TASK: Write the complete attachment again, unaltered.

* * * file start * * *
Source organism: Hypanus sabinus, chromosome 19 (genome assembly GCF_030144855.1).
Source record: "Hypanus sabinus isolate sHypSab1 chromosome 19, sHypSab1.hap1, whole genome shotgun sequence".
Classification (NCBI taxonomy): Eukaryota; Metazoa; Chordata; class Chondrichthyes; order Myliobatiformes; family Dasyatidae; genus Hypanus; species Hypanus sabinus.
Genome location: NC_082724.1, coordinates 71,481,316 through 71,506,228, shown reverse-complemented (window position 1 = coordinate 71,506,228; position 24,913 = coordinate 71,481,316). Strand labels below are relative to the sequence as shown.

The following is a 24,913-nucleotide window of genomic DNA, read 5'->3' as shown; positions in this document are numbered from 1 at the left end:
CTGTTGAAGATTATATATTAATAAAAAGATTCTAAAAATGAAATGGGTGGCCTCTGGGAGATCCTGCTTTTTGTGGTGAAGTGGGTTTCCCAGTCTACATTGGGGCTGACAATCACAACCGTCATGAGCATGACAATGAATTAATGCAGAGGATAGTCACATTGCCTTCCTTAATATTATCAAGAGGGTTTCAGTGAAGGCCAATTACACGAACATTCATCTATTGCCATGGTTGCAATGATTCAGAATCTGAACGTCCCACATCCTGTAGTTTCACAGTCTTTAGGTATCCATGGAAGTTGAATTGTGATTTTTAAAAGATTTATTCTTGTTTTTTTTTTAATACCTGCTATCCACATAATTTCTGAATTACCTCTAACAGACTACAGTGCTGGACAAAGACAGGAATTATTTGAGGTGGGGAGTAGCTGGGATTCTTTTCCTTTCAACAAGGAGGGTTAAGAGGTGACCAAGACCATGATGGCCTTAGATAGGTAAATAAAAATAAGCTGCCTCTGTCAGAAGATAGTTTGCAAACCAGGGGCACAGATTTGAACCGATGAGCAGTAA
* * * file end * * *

Source organism: Hypanus sabinus, chromosome 19 (genome assembly GCF_030144855.1).
Source record: "Hypanus sabinus isolate sHypSab1 chromosome 19, sHypSab1.hap1, whole genome shotgun sequence".
Classification (NCBI taxonomy): Eukaryota; Metazoa; Chordata; class Chondrichthyes; order Myliobatiformes; family Dasyatidae; genus Hypanus; species Hypanus sabinus.
Genome location: NC_082724.1, coordinates 71,481,316 through 71,506,228, shown reverse-complemented (window position 1 = coordinate 71,506,228; position 24,913 = coordinate 71,481,316). Strand labels below are relative to the sequence as shown.

The following is a 24,913-nucleotide window of genomic DNA, read 5'->3' as shown; positions in this document are numbered from 1 at the left end:
CTGTTGAAGATTATATATTAATAAAAAGATTCTAAAAATGAAATGGGTGGCCTCTGGGAGATCCTGCTTTTTGTGGTGAAGTGGGTTTCCCAGTCTACATTGGGGCTGACAATCACAACCGTCATGAGCATGACAATGAATTAATGCAGAGGATAGTCACATTGCCTTCCTTAATATTATCAAGAGGGTTTCAGTGAAGGCCAATTACACGAACATTCATCTATTGCCATGGTTGCAATGATTCAGAATCTGAACGTCCCACATCCTGTAGTTTCACAGTCTTTAGGTATCCATGGAAGTTGAATTGTGATTTTTAAAAGATTTATTCTTGTTTTTTTTTTAATACCTGCTATCCACATAATTTCTGAATTACCTCTAACAGACTACAGTGCTGGACAAAGACAGGAATTATTTGAGGTGGGGAGTAGCTGGGATTCTTTTCCTTTCAACAAGGAGGGTTAAGAGGTGACCAAGACCATGATGGCCTTAGATAGGTAAATAAAAATAAGCTGCCTCTGTCAGAAGATAGTTTGCAAACCAGGGGCACAGATTTGAACCGATGAGCAGTAA